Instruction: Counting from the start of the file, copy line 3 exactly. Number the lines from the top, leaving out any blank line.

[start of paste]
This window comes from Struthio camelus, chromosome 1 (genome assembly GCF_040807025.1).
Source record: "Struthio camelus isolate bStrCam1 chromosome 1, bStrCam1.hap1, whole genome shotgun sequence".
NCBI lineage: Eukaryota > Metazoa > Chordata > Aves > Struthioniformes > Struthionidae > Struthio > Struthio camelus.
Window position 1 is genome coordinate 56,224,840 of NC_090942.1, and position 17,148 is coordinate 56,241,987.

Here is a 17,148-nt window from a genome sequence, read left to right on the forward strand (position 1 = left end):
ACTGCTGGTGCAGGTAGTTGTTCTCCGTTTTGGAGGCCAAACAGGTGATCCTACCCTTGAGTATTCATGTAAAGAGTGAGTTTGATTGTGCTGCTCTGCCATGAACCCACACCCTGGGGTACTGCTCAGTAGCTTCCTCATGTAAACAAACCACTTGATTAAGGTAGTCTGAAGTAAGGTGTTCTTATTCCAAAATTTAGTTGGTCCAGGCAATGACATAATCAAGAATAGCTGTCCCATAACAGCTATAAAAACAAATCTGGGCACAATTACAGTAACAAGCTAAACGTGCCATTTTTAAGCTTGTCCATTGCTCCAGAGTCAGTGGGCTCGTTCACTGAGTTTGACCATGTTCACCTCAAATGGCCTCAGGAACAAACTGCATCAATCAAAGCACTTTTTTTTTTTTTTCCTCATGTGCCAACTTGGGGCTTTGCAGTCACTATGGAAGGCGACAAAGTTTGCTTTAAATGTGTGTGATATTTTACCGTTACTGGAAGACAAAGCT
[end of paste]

NCBI lineage: Eukaryota > Metazoa > Chordata > Aves > Struthioniformes > Struthionidae > Struthio > Struthio camelus.